PROVIDENCE, R.I. (WPRI) — Over a month into Rhode Island’s COVID-19 vaccine distribution, a state subcommittee is continuing discussions for who will be vaccinated in the next phase.
Friday morning, the Rhode Island COVID-19 Vaccine Subcommittee held its twelfth overall meeting, and sixth since the first vaccine was approved by federal regulators, and dove deeper into a discussion on the state’s Phase 2 population, which has not been finalized yet.
The R.I. Department of Health provided a prioritization proposal for the Phase 2 population, which it noted would be primarily based on age, with accelerated distribution in the most vulnerable groups and individuals with health conditions known to put them at risk.
The prioritization would begin with adults ages 65 to 74 (adults 75 and older are in Phase 1), then those with high-risk conditions in Rhode Islanders aged 16-64, with older residents going first, followed by individuals without high-risk conditions based on age.
The subcommittee noted how geography would be considered across every phase as well, in order to address equity concerns.
McKenzie Morton, who facilitates the subcommittee meetings, said the goal was to focus on individuals living in high-density communities.
“Are they going to have enough pharmacies? Are they going to be enough vaccination sites in those communities to make that everyone has equitable access, regardless of where they live,” Morton said.
Morton said the health department also collected data on hospitalization from all adult COVID patients in Rhode Island, and noted the admission rates based most prevalent pre-existing conditions.
“Renal disease, cardiac disease, lung disease and diabetes really stood out in the state of Rhode Island as the highest risk of the high-risk conditions,” Morton said.
Immunocompromised, hypertension, obesity and hypercholesterol were listed as the next highest pre-existing conditions.
Last week, subcommittee members and members of the public provided feedback and comments on populations they believe should be prioritized to get the vaccine, including caretakers of those living with ALS, or people living with Type 2 diabetes.
However, notably absent from the prioritization proposal was consideration by occupation.
The state previously identified about 220,000 potential frontline essential workers that didn’t qualify for Phase 1 — the biggest includes roughly 36,000 in the education sector.
Subcommittee member and superintendent of the Bristol Warren Regional School District, Dr. Jonathan Brice, again advocated on behalf of school staff to specifically be prioritized in Phase 2.
RIDOH Director Dr. Nicole Alexander-Scott said she believes the proposal already includes teachers who are considered most at risk, without needing to make a specification by career.
“When you look at just high-risk condition alone and age, we cover almost 50% of teachers using that categorization,” Alexander-Scott said.
“When you add geography, which was brought up and has been something that we are considering, it puts us at over 50%,” she continued.
The state is currently receiving about 14,000 first doses each week, meaning roughly 1.4% of the state’s population can be vaccinated weekly if supply does not increase.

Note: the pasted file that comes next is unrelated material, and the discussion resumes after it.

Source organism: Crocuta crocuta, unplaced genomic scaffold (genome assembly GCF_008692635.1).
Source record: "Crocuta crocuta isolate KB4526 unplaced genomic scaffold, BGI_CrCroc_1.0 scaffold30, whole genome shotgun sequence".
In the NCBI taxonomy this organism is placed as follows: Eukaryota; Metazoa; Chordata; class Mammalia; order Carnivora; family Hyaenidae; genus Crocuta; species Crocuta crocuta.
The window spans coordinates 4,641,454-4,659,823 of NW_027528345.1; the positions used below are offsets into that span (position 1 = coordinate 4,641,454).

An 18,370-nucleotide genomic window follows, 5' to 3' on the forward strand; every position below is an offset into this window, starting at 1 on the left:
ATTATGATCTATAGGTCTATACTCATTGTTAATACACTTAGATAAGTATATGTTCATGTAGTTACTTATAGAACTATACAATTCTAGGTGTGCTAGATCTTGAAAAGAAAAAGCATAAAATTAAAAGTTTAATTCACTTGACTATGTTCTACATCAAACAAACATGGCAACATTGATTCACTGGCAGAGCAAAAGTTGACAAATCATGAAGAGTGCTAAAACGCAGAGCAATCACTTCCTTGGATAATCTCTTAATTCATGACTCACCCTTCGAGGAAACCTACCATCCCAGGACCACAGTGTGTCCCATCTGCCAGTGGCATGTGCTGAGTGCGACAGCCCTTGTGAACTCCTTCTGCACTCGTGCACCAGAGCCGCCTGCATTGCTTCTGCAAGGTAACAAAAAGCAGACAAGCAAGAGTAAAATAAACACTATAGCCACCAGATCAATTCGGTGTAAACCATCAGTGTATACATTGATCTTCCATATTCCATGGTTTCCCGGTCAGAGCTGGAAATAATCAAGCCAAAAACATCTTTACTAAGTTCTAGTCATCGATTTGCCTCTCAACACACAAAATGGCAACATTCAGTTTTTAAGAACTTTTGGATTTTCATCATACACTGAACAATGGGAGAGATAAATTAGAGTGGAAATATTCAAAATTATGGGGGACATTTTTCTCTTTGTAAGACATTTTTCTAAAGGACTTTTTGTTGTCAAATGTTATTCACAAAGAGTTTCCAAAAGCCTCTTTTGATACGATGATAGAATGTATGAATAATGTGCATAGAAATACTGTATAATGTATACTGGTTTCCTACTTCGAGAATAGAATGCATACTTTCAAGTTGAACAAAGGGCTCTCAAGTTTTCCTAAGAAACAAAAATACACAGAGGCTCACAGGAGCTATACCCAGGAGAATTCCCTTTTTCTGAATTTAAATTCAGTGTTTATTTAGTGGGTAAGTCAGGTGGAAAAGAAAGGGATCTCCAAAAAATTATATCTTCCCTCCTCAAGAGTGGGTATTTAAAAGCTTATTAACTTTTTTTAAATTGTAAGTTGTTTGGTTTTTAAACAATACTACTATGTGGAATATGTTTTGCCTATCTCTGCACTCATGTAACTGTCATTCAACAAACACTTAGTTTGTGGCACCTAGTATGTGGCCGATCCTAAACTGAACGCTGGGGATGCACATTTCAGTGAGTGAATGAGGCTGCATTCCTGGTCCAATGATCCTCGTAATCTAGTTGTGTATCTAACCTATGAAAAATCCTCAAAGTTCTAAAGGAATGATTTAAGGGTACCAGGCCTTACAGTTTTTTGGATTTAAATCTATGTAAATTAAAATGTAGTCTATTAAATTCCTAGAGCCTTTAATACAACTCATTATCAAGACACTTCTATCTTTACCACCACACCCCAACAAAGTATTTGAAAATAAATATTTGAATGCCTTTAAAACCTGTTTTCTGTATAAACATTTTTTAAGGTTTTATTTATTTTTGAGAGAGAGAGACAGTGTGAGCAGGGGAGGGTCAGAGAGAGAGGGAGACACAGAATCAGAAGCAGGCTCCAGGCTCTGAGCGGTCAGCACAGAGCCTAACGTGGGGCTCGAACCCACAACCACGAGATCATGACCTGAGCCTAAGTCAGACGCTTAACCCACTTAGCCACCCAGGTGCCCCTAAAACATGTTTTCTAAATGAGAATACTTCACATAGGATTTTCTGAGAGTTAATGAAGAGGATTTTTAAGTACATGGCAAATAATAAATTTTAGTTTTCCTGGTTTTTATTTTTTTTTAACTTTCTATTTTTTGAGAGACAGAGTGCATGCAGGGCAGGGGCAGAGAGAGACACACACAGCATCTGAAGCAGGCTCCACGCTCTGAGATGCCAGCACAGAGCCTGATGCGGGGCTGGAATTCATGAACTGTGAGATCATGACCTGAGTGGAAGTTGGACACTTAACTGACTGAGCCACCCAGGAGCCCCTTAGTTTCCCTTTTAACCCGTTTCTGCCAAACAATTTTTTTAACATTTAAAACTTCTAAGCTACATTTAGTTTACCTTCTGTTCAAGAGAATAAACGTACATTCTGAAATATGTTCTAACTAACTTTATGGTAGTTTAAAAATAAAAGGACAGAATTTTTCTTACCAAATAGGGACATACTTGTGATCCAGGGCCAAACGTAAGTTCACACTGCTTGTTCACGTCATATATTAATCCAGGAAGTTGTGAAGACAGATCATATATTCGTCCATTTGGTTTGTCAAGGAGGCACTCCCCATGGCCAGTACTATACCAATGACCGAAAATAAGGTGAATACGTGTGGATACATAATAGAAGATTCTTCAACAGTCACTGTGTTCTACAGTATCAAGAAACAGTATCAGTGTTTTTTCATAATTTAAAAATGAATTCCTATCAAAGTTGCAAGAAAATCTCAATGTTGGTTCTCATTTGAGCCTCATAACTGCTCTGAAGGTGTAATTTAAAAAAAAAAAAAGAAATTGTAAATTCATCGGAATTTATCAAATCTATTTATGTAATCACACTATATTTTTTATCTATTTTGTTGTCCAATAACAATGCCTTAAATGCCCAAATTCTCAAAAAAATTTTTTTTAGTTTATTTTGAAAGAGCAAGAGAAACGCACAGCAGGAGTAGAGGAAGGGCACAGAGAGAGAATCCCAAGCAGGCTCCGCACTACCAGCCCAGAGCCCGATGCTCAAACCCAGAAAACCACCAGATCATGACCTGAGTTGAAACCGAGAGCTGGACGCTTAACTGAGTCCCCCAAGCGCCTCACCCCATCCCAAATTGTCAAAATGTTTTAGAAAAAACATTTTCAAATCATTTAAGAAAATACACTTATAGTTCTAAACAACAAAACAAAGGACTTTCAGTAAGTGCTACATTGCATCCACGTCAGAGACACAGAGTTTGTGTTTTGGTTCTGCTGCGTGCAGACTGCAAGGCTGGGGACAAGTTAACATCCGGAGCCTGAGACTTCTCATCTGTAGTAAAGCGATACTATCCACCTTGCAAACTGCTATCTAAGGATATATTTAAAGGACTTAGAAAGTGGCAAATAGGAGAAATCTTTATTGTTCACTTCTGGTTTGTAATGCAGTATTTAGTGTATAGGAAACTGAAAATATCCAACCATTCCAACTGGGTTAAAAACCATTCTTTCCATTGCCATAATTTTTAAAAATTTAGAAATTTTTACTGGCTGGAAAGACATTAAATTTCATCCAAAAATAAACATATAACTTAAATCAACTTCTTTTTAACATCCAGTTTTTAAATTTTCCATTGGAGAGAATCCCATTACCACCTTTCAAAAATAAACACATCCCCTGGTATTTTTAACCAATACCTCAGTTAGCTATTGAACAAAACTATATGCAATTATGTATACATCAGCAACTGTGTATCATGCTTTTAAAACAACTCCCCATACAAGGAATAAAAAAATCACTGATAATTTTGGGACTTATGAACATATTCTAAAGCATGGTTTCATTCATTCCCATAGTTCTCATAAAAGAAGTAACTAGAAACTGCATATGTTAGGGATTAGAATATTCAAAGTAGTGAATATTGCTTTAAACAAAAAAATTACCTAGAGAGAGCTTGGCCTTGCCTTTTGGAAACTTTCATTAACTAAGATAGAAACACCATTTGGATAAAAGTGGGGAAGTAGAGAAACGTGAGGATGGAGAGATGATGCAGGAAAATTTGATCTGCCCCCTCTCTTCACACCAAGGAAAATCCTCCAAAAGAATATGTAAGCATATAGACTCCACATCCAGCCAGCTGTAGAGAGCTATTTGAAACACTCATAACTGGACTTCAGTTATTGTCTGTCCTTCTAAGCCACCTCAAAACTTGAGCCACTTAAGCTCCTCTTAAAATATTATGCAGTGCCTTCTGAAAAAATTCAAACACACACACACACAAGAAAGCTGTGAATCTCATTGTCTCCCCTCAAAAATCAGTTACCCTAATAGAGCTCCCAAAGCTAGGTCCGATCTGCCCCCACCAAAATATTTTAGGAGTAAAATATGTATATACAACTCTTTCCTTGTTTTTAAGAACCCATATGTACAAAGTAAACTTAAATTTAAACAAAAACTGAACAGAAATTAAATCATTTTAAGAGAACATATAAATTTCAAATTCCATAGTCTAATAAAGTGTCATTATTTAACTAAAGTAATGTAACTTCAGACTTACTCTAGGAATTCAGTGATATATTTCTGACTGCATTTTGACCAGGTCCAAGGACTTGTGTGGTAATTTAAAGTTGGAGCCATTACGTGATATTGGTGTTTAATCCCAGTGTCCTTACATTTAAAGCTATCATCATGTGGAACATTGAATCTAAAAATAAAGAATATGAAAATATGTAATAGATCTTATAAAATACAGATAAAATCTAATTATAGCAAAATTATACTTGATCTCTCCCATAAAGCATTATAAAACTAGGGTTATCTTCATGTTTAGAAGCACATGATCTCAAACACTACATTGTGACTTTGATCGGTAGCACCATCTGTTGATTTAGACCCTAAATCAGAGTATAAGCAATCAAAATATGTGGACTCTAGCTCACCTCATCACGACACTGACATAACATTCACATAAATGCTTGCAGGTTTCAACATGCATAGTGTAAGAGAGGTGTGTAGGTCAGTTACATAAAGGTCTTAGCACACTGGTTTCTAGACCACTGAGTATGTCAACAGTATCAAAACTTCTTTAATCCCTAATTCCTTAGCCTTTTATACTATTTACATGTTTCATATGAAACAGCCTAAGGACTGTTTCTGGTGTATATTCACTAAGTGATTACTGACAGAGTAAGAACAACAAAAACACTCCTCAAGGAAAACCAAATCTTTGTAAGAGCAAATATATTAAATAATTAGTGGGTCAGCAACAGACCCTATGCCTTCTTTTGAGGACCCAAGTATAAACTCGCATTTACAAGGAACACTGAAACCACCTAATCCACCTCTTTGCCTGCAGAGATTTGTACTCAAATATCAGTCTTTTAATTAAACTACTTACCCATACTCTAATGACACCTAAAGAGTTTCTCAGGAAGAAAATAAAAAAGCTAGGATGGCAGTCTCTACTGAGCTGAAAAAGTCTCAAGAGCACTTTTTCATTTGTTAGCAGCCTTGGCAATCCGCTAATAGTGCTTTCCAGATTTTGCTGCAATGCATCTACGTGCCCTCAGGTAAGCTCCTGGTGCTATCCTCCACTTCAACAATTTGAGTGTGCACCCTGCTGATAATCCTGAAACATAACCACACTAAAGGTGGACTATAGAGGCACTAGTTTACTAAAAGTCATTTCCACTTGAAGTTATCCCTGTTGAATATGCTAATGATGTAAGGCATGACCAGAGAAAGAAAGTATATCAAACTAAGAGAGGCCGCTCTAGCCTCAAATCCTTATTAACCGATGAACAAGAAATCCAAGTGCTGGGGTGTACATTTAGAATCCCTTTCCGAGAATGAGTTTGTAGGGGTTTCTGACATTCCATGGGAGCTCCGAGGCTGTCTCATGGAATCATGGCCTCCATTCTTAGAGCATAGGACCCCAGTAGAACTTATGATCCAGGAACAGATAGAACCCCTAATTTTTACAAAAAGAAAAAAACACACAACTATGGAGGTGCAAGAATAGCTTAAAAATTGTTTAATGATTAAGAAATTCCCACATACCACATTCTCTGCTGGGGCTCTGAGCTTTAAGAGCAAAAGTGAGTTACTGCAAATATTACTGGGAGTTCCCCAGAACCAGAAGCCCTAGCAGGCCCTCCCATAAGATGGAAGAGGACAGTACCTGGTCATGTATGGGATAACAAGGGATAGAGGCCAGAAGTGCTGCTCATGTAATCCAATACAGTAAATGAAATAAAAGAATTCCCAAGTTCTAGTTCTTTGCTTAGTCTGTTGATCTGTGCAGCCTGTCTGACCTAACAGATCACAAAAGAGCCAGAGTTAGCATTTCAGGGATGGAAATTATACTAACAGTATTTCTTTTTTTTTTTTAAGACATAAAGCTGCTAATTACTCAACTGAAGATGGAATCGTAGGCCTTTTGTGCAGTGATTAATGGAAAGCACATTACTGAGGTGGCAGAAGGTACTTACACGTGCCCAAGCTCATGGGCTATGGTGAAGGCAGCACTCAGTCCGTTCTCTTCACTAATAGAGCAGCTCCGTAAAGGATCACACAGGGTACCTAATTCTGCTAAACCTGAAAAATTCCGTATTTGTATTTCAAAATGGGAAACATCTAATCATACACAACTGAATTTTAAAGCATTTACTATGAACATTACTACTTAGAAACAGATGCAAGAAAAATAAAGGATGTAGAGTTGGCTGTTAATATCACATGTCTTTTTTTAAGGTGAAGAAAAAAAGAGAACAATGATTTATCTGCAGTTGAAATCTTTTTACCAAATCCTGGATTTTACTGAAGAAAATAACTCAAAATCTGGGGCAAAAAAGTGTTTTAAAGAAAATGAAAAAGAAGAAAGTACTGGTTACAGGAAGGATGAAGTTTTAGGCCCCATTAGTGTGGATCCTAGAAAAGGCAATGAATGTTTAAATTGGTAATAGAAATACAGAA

State officials said Friday they did not expect the vaccine supply to change dramatically in the near future, but were optimistic about the proposed strategy of reaching the next phase of Rhode Islanders quickly.
“A strategy like this will allow us to put out very simple messaging that shows when we expect based on our current supply, where different age groups would fall, and allow people to say, ‘OK, I understand that my age group will likely fall in May, unless more vaccine becomes available,” Department of Human Services Director Courtney Hawkins said, noting the frustration being felt by some residents.
“This strategy, in addition to achieving public health goals, checks the operational and communication boxes that we were really seeking to achieve,” Hawkins said.
Before next week’s subcommittee meeting, health leaders plan to finalize Phase 2 based on input from Friday’s meeting.
Health leaders are tasked with creating an operational plan for Phase 2, including planning for additional volume if the federal government supplies more than the state’s current expected allotment.
The latest meeting of the subcommittee comes amid a probe of the R.I. Attorney General’s office, who announced it is examining whether the state’s distribution of vaccines has resulted in any legal violations, as hospitals recently expanded eligibility to include people who don’t work directly with patients.
The inquiry, which a spokesperson for the office said is “not an investigation,” comes in the wake of news that the state’s largest hospitals started offering vaccines to some low-risk people with varying levels of involvement at the facilities. The group includes board members, trustees, administrators, people working remotely, and many others who don’t interact with patients.
Thursday, both hospital networks responded further about the criticism.
Care New England President and CEO Dr. James Fanale — whose hospital network includes Kent, Butler and Women and Infants — pushed back on the scrutiny and criticism, saying the board members who received vaccines at his organization are volunteers and thus eligible.
Lifespan spokesperson Kathleen Hart said Thursday the hospital prioritized staff and providers at the highest risk before “receiving clearance a couple of weeks ago” to offer shots to others, such as board members.
“Every employee is important to the operations of the system,” Hart said in a statement.